5 Healthy Oils You Should Always Have in Your Kitchen

With health food stores on every other corner and your everyday grocery store carrying trendy food items, it’s easier than ever to choose healthful meal options. While eating fresh produce and lean poultry is a great way to get your essential nutrients, the oils you use in your dishes can affect your meals in a big way. Move your vegetable and canola oils over, because it’s time to take a look at the five healthy oils you should really be using in your kitchen.

1. Olive oil

olives next to olive oil on a table

Olive oil should be a staple. | iStock.com

This oil is touted as being one of the best in terms of flavor — it’s not uncommon to use extra-virgin olive oil atop your salad as a dressing all of its own — and its benefits are potentially huge. Extra-virgin olive oil isn’t the only olive oil worth buying, however; light olive oil is also a smart choice. It has a higher smoke point, says Bodybuilding.com. When the oil is heated and starts to smoke, carcinogenic substances can potentially come from the oil breaking down over the heat. Light olive oil can be heated up to 100 degrees Fahrenheit higher than extra-virgin olive oil without smoking, so it’s a must for cooking.

If you’re not cooking and want the most nutritional value, then reach for an extra-virgin variety. It’s high in essential fatty acids and antioxidants, says Authority Nutrition. The main antioxidants in this oil are oleuropein and oleocanthol, which have been shown to reduce inflammation. This means you may be lowering your risk for heart disease, cancer, and Alzheimer’s disease, which are all driven by chronic inflammation.

2. Coconut oil

Jar of coconut oil and fresh coconuts

Coconut oil has many benefits. | iStock.com

This newly popular oil is all over the place for its health benefits — and it may be worth the hype. Dr. Axe explains coconut oil has a host of healthy fats like lauric acid, capric acid, and caprylic acid that provide energy, are easy for the body to digest, and are not directly stored as fat when consumed.

As far as heart disease is concerned, the fats in coconut oil may help to increase levels of healthy cholesterol.  There’s some speculation it may be beneficial for preventing Alzheimer’s disease, but there needs to be much more research in that department. The beauty of coconut oil is how many different ways it can be used — you can try using it on your skin, hair, or teeth. And, yes, it’s great for cooking.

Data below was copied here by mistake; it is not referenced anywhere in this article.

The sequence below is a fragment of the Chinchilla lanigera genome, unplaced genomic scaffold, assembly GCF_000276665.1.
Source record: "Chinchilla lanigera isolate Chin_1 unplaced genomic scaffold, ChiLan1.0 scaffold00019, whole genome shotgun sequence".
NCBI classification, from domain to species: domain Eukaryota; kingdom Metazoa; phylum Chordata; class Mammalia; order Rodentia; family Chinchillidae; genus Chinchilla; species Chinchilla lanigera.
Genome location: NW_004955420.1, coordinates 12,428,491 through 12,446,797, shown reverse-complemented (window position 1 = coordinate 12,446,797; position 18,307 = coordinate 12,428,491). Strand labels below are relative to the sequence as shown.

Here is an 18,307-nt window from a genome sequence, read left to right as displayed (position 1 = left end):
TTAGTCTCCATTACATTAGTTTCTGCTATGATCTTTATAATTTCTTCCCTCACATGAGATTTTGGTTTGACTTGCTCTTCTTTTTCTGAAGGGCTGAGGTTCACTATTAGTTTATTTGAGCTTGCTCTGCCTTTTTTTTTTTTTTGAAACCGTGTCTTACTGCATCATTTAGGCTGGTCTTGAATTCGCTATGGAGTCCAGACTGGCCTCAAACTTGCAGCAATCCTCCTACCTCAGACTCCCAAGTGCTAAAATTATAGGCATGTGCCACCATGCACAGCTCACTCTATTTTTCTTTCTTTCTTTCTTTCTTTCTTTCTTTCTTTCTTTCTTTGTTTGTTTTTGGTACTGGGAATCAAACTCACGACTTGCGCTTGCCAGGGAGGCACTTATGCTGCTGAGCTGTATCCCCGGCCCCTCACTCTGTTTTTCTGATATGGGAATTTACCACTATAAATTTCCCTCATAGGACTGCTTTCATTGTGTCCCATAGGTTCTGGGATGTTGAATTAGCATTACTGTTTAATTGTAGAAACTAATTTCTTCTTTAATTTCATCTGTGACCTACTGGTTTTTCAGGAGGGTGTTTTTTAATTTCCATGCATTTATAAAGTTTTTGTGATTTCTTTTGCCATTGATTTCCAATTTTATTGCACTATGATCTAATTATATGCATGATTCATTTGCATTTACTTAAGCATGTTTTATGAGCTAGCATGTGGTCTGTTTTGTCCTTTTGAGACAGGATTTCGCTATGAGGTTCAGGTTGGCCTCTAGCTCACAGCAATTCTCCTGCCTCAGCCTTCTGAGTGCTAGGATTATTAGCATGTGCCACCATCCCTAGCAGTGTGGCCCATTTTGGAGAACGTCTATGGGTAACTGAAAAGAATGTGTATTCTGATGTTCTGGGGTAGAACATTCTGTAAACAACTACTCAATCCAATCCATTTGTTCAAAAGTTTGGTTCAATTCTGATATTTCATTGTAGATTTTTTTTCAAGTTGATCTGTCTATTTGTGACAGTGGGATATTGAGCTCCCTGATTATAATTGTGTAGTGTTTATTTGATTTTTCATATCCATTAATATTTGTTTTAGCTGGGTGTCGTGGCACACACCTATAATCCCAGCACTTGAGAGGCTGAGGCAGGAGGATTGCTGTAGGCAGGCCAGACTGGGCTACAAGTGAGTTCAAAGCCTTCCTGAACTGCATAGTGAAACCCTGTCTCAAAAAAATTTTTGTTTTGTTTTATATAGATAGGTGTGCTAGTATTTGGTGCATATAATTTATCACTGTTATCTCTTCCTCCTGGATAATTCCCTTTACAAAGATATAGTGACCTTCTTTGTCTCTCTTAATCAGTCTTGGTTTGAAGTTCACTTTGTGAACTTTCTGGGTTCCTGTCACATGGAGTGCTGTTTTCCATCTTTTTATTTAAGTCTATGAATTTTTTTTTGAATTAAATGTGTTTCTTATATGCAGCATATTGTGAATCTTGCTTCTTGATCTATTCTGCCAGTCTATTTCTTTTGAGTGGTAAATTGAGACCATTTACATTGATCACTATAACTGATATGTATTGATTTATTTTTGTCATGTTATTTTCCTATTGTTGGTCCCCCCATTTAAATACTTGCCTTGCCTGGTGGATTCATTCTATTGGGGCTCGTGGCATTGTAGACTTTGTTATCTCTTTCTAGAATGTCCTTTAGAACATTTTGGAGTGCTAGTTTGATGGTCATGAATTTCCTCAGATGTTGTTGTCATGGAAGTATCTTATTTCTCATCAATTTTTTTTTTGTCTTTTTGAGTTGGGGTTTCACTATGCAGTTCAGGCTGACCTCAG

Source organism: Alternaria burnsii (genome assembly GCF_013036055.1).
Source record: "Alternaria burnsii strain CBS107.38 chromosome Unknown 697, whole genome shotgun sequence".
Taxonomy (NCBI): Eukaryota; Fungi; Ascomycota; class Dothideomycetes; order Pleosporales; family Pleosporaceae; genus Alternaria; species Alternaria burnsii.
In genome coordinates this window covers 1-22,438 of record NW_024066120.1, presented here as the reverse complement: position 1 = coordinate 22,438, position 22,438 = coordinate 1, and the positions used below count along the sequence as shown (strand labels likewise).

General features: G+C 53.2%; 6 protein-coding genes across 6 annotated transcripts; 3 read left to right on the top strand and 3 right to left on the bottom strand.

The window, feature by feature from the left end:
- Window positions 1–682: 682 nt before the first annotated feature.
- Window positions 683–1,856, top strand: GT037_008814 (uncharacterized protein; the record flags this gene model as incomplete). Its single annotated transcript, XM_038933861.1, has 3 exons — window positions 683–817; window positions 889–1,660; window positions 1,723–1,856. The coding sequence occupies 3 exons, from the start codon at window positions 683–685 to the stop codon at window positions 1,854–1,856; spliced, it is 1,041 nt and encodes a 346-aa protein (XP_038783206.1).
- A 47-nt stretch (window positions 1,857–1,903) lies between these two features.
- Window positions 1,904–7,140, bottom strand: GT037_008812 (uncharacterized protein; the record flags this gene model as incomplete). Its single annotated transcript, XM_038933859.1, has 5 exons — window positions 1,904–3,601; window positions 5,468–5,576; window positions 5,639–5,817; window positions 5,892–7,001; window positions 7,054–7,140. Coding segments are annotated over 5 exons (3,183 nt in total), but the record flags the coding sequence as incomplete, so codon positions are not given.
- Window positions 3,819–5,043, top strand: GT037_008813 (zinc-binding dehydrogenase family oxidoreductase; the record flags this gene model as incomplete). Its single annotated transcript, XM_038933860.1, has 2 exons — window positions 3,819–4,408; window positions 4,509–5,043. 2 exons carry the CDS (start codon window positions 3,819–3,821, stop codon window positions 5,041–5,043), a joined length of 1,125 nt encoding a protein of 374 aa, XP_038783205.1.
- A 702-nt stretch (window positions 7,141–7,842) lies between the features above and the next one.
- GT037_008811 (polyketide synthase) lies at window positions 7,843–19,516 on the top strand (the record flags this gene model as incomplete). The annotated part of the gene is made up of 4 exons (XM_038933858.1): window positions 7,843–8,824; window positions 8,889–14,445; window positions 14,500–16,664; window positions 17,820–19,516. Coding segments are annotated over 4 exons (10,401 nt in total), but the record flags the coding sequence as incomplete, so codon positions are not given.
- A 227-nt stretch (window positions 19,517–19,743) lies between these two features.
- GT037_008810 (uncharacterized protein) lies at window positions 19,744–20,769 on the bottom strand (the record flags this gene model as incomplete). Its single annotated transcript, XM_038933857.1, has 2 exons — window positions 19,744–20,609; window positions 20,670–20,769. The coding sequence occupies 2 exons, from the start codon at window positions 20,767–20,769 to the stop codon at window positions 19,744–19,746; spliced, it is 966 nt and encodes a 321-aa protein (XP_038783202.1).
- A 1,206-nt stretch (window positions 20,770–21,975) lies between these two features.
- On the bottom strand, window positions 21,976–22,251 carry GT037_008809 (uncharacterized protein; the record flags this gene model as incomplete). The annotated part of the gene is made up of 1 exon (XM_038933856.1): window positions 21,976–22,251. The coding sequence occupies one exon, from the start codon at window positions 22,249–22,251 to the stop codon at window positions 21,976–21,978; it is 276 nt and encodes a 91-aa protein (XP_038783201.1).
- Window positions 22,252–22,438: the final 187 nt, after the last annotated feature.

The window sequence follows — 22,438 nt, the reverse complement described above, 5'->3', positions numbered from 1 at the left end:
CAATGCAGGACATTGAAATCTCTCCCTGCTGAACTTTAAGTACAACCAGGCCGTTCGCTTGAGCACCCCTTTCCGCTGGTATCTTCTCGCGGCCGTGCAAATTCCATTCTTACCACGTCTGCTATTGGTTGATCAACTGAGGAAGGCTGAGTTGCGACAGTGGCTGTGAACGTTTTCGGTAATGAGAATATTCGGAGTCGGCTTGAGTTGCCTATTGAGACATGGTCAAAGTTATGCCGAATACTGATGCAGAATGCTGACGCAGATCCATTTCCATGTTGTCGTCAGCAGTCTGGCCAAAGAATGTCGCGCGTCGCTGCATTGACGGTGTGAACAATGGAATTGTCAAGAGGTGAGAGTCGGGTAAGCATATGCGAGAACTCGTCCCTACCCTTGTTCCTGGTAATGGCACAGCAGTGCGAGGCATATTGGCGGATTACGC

3. Avocado oil

An avocado next to oil

Try avocado oil if you haven’t already. | iStock.com

Avocados are well-known for containing heart-healthy fats that are great for the skin, hair, and heart, and little-known avocado oil also boasts similar benefits. Avocado oil itself is pressed from the fruit and can used for cooking or for beauty purposes. This oil is sometimes found in cosmetics because of its ability to naturally moisturize the skin without the use of harsh chemicals.

Avocado oil is rich in essential fatty acids, such as monounsaturated oleic acid. Some research suggests consuming oleic acid could help reduce the risk of heart disease and minimize inflammation. The oleic acid in avocado oil also helps to preserve the product, making it a long-lasting kitchen staple.

4. Ghee

ghee, a butter alternative

Ghee is a healthier alternative to butter. | iStock.com

Just a disclaimer: Ghee is actually a dairy product, but we thought it was worth including. Also known as clarified butter, ghee may not be on your radar as one of the healthiest fats you can use in your cooking, but it should be. To make ghee, heat butter until the water has evaporated and the milk solids separate so that they can be removed. You’ll be left with a yellow fat that solidifies once cooled, and then you can reap the benefits. Ghee is excellent to cook with, explains Medical Daily, because it has a higher smoking point than most oils, meaning you won’t be consuming any potentially harmful free radicals.

Ghee is also rich in vitamins A, D, E, and K, which are great for bone and brain health. These vitamins also boost immunity, making ghee great for cold and flu season. The same story says it also may benefit your digestive tract.

5. Rice bran oil

oil pouring on a white background

Rice brain oil is common in Asian culture. | iStock.com

Commonly found in Asian cultures, rice bran oil is gaining popularity in the states. Organic Facts explains rice bran oil has a very high smoke point, making it ideal for cooking– you can even safely use it for deep-frying without taking in harmful carcinogens. There’s also good news for women — rice bran oil has been used to help those who experience hot flashes and other unpleasant symptoms of menopause. And don’t be surprised if you notice your skin looking better after starting to use rice brain oil. It contains a decent amount of vitamin E, which can help slow signs of aging.

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